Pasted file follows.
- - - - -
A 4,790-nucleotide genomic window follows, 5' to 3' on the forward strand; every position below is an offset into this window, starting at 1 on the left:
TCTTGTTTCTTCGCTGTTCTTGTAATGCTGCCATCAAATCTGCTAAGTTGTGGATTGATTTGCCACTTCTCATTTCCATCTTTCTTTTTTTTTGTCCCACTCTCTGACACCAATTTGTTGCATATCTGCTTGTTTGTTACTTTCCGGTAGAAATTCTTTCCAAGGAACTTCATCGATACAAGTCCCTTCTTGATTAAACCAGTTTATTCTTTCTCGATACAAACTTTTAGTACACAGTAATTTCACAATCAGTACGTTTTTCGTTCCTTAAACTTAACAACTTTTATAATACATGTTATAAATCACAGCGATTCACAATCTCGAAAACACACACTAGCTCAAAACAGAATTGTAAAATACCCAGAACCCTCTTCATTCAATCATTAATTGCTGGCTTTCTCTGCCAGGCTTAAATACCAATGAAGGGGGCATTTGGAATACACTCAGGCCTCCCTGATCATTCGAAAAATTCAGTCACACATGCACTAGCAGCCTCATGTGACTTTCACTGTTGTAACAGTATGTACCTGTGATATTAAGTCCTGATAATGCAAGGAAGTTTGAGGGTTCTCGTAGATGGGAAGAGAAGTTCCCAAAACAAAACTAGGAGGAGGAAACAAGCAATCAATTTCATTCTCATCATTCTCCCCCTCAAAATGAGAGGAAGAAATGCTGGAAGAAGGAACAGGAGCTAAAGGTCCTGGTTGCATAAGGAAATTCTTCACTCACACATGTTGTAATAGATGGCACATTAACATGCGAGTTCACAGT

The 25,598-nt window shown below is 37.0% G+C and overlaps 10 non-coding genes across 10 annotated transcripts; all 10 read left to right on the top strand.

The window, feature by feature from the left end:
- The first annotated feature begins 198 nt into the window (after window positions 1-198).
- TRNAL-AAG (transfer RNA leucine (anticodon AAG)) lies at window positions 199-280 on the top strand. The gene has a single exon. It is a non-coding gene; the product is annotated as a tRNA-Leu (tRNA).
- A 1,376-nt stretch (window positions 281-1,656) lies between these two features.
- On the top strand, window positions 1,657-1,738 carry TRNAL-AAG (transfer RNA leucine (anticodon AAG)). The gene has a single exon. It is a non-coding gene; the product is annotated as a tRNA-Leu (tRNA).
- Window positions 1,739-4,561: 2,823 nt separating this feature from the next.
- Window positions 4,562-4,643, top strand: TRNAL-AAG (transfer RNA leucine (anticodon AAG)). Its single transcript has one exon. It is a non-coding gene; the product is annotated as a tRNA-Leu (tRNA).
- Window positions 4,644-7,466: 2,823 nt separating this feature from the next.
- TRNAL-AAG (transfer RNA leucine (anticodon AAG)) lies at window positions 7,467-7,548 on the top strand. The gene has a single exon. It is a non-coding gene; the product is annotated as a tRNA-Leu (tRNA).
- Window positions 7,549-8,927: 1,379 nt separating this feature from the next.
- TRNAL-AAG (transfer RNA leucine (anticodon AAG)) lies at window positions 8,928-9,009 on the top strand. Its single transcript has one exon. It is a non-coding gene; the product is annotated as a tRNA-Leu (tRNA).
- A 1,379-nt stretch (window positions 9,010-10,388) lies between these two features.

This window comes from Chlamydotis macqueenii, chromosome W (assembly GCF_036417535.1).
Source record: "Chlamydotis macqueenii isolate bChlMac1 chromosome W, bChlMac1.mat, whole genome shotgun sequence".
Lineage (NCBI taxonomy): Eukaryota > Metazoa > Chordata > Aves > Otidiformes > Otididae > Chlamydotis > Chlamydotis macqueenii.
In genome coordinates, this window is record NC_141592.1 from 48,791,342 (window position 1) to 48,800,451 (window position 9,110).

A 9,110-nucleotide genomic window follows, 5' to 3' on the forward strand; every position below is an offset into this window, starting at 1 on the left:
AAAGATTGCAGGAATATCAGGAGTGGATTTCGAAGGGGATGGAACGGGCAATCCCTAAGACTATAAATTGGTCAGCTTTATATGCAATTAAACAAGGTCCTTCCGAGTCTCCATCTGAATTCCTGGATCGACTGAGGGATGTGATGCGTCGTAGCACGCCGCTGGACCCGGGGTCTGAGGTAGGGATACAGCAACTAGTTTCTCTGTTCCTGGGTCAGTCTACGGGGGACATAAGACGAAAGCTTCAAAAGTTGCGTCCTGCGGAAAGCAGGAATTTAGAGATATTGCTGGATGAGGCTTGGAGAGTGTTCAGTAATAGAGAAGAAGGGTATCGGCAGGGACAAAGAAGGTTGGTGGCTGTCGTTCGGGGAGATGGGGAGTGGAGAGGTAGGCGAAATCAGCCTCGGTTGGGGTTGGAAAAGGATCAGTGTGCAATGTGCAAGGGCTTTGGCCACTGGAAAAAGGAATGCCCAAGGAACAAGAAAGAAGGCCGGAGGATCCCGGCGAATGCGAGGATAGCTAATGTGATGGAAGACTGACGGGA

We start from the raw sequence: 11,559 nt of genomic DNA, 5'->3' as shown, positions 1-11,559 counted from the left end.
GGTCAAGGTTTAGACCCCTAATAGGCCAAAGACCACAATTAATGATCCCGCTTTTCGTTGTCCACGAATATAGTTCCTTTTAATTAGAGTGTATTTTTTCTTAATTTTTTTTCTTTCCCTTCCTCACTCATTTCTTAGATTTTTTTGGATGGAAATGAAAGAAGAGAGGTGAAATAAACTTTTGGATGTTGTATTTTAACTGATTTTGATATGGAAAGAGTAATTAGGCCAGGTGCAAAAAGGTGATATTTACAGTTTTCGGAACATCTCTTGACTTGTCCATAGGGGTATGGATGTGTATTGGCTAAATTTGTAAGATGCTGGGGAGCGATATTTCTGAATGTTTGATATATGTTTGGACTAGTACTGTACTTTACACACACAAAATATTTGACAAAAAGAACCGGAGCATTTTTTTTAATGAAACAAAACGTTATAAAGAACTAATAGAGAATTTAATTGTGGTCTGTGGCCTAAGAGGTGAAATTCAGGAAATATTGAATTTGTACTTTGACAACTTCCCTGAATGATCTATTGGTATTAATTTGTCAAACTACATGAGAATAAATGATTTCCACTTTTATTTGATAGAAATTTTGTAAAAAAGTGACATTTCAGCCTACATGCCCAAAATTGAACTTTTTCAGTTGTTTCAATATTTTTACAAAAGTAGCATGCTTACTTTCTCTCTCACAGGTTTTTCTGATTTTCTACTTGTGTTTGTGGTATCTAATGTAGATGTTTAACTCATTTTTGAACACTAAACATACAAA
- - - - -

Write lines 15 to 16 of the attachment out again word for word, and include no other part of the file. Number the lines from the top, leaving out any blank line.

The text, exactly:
- A 1,379-nt stretch (window positions 9,010-10,388) lies between these two features.

This window comes from Chlamydotis macqueenii, chromosome W (assembly GCF_036417535.1).